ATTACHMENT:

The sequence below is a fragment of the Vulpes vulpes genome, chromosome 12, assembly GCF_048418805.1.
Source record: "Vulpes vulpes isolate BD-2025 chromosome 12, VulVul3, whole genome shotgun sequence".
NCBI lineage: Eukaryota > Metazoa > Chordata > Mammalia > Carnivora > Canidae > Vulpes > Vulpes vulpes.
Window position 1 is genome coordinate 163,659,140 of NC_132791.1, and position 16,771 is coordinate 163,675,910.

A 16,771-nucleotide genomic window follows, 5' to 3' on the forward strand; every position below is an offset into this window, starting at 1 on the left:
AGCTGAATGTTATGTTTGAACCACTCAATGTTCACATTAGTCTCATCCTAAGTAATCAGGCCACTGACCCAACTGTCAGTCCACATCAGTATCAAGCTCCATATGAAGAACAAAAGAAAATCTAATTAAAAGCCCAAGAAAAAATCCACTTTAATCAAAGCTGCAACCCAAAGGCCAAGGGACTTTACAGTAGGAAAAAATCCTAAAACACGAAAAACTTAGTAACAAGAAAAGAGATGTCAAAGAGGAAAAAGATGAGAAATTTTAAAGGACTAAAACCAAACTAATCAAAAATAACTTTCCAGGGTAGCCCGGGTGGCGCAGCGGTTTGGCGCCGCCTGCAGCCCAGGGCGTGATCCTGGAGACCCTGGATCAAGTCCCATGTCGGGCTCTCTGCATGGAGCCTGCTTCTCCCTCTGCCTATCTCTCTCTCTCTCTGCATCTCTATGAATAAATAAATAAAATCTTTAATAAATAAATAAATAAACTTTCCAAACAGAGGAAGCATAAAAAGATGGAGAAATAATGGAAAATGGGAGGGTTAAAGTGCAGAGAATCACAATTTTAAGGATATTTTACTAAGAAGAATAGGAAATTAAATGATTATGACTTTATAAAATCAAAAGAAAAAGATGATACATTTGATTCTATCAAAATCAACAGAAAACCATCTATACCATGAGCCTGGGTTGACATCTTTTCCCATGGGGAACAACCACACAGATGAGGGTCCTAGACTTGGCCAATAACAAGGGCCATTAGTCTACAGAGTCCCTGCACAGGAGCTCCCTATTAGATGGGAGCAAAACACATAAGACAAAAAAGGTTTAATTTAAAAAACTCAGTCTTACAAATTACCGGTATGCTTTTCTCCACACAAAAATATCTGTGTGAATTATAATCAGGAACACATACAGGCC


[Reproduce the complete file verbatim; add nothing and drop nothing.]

The sequence below is a fragment of the Vulpes vulpes genome, chromosome 12, assembly GCF_048418805.1.
Source record: "Vulpes vulpes isolate BD-2025 chromosome 12, VulVul3, whole genome shotgun sequence".
NCBI lineage: Eukaryota > Metazoa > Chordata > Mammalia > Carnivora > Canidae > Vulpes > Vulpes vulpes.
Window position 1 is genome coordinate 163,659,140 of NC_132791.1, and position 16,771 is coordinate 163,675,910.

A 16,771-nucleotide genomic window follows, 5' to 3' on the forward strand; every position below is an offset into this window, starting at 1 on the left:
AGCTGAATGTTATGTTTGAACCACTCAATGTTCACATTAGTCTCATCCTAAGTAATCAGGCCACTGACCCAACTGTCAGTCCACATCAGTATCAAGCTCCATATGAAGAACAAAAGAAAATCTAATTAAAAGCCCAAGAAAAAATCCACTTTAATCAAAGCTGCAACCCAAAGGCCAAGGGACTTTACAGTAGGAAAAAATCCTAAAACACGAAAAACTTAGTAACAAGAAAAGAGATGTCAAAGAGGAAAAAGATGAGAAATTTTAAAGGACTAAAACCAAACTAATCAAAAATAACTTTCCAGGGTAGCCCGGGTGGCGCAGCGGTTTGGCGCCGCCTGCAGCCCAGGGCGTGATCCTGGAGACCCTGGATCAAGTCCCATGTCGGGCTCTCTGCATGGAGCCTGCTTCTCCCTCTGCCTATCTCTCTCTCTCTCTGCATCTCTATGAATAAATAAATAAAATCTTTAATAAATAAATAAATAAACTTTCCAAACAGAGGAAGCATAAAAAGATGGAGAAATAATGGAAAATGGGAGGGTTAAAGTGCAGAGAATCACAATTTTAAGGATATTTTACTAAGAAGAATAGGAAATTAAATGATTATGACTTTATAAAATCAAAAGAAAAAGATGATACATTTGATTCTATCAAAATCAACAGAAAACCATCTATACCATGAGCCTGGGTTGACATCTTTTCCCATGGGGAACAACCACACAGATGAGGGTCCTAGACTTGGCCAATAACAAGGGCCATTAGTCTACAGAGTCCCTGCACAGGAGCTCCCTATTAGATGGGAGCAAAACACATAAGACAAAAAAGGTTTAATTTAAAAAACTCAGTCTTACAAATTACCGGTATGCTTTTCTCCACACAAAAATATCTGTGTGAATTATAATCAGGAACACATACAGGCC